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Iraq: PUK Official Discusses Turkey, Kirkuk

(RFE/RL) February 23, 2007 (RFE/RL) -- Bahruz Galali, the Patriotic Union of Kurdistan's (PUK) representative to Ankara, said Iraqi Kurdish leaders are optimistic about the possibility of improving relations with the Turkish government. He also commented on Kirkuk, saying a referendum on the status of Kirkuk would likely be held on schedule, and calling those who say there is ethnic tension in the city 'propagandists.' Galali spoke to told RFE/RL Iraq Analyst Kathleen Ridolfo.

RFE/RL: Turkish Foreign Minister Abdullah Gul has made overtures toward strengthening relations between the Turkish government and Iraq in recent days. What has been the reaction of the Kurdistan Region Government (KRG)?

Bahruz Galali: I think the relationship between [Kurds] and Turkey will be better in the future. We are working on it, and I think it is in the interests of both [parties] to have a good relationship with each other.

RFE/RL: The United States has appointed a special representative to mediate issues of importance to Turkey and Iraq, specifically dealing with the Turkish-Kurdish opposition group PKK. Has this helped to facilitate better relations between Turkey and Iraq?

Galali: Now the United States and Iraq -- it is in the interests of all to have good relations between the KRG and Turkey and also between Iraq and Turkey. We are thinking now about this, and I hope that developments will be better than before. We think that both [parties] need to have a good relationship with each other. Today there will be an important meeting [of the National Security Council or MGK] in Ankara, and I think maybe [the situation] will become more clear.

RFE/RL: Turkish Chief of Staff General Yasar Buyukanit took a strong position against Iraqi Kurdish leaders last week in Washington, accusing Kurdish leaders [Iraqi President Jalal] Talabani and [KRG President Mas'ud] Barzani of supporting the PKK and saying he objected to holding meetings with Iraqi Kurdish officials. He also criticized the Iraqis for what he called lax border security. Is this an area where perhaps the KRG can help smooth relations with Turkey?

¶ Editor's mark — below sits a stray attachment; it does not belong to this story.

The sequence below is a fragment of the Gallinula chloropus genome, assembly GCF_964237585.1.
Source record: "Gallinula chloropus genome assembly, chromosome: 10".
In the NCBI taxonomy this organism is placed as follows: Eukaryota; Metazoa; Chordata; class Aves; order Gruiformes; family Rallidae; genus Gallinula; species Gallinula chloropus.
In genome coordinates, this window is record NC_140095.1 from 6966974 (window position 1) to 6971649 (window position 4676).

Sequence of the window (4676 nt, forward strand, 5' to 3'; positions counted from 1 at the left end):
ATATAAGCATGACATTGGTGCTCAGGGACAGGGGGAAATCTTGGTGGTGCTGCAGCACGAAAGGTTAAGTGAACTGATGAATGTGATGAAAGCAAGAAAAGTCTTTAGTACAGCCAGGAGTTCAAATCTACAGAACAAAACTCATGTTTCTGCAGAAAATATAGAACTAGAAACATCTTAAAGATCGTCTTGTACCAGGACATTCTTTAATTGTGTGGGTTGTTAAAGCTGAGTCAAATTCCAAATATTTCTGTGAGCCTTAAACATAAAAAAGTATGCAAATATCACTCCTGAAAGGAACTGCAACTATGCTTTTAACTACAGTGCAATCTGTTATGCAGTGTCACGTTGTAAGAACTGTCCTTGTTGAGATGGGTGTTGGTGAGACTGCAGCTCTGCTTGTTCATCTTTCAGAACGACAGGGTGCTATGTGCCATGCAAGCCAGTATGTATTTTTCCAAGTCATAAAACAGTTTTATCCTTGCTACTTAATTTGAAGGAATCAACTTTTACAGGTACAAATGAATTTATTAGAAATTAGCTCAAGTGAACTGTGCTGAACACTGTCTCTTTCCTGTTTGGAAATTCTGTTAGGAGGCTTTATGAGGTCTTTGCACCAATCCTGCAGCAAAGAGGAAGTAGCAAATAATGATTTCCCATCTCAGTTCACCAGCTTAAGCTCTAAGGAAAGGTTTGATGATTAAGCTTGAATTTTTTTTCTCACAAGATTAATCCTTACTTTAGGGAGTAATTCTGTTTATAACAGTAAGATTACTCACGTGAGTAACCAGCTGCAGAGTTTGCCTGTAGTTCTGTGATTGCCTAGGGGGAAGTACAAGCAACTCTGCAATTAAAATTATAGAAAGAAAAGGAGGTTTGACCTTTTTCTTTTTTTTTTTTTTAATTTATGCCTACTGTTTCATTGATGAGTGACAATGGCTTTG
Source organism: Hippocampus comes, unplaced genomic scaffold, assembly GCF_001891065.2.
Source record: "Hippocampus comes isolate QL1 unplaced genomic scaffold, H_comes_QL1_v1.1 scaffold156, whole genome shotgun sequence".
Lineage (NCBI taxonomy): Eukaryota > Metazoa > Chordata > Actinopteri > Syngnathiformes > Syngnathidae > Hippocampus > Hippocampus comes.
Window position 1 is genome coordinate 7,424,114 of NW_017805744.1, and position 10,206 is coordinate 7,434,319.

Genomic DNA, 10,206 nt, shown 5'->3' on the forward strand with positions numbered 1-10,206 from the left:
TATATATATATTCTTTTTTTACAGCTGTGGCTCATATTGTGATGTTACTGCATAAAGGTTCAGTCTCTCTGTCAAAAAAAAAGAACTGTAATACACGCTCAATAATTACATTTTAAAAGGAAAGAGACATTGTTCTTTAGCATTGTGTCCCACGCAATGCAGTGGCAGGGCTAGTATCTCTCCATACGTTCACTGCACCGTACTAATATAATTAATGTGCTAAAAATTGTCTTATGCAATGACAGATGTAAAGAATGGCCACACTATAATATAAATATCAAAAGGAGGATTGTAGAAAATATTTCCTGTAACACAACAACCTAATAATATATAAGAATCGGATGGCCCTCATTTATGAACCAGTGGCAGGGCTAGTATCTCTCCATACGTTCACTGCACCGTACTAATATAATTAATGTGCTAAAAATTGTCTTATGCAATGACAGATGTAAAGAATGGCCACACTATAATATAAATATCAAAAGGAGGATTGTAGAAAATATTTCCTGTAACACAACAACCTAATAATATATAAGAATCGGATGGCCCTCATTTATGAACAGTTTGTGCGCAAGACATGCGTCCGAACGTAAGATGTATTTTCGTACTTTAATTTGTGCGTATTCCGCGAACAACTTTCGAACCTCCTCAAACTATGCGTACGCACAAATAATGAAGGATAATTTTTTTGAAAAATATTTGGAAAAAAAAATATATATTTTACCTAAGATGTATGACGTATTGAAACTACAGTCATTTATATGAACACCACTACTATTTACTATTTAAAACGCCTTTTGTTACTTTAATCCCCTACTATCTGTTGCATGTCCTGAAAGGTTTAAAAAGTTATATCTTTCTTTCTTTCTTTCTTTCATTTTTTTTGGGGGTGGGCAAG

Galali: Now we have too many problems in Baghdad, and in Iraq and [we are dealing with] too many terrorist groups in Baghdad, in Kirkuk, in all the regions. Our government now in Baghdad is working very hard to bring security to Iraq. For us as Kurds also, as Iraqis, we are part of Iraq as a federal, regional, government.... We are trying to have security in all of Iraq for our people.

RFE/RL: Turkish Prime Minister Recep Tayyip Erdogan this week asked [KGR Vice President Adil Abd al-Mahdi] for a delay in the referendum on Kirkuk, which is slated for December.

Galali: The Iraqi people decided through Article 140 [of the Iraqi Constitution] on Kirkuk. All Iraqis -- Arabs, Kurds, and Turkomans. I think we will hold the referendum [on schedule], and we are not thinking about postponing it.

RFE/RL: So you believe that Turkomans and Arabs living in Kirkuk would be open to holding the referendum in December?

Galali: I think [yes] because the majority of Turkomans need this. [Deposed Iraqi President] Saddam Hussein also displaced Turkomans from Kirkuk [as he did with Kurds], and the Turkomans need to be returned to their homes in Kirkuk. We have a constitution, and the constitution says we have a plan, an agenda [regarding Kirkuk]. This is not something on the side of Kurds alone. The Arabs, the Turkomans, the Kurds, the Assyrians, Christians -- everyone supported this [through the constitution].

RFE/RL: Do you think there will be a resolution to the dispute in Kirkuk? Can Kirkuk become peaceful?

Galali: This is propaganda -- those who are saying there will be a war between the ethnic groups in Kirkuk. We don't think that because we have a good relationship with the Turkomans. We have a good relationship with the Arabs, the original Arabs who are living in Kirkuk. The people who are living in Kirkuk are relevant for each other. And we think we can [implement] Article 140 with our brothers -- Turkomans, Arabs, and other communities -- in Kirkuk.

RFE/RL: What is the status of the commission set up to compensate Arabs [moved to Kirkuk under Hussein's Arabization program] who return to their original towns?

Galali: The committee has decided to compensate the Arabs who return to their homes, and [Arabs] are ready now to go back.

Sectarian Iraq

Sectarian Iraq

Click to enlarge the image.

SUNNI, SHI'A: Iraq is riven along sectarian lines, faults that frequently produce violent clashes and are a constant source of tension. Sectarian concerns drive much of Iraqi politics and are the main threat to the country's fragile security environment.

THE COMPLETE PICTURE: Click on the image to view RFE/RL's complete coverage of events in Iraq and that country's ongoing transition.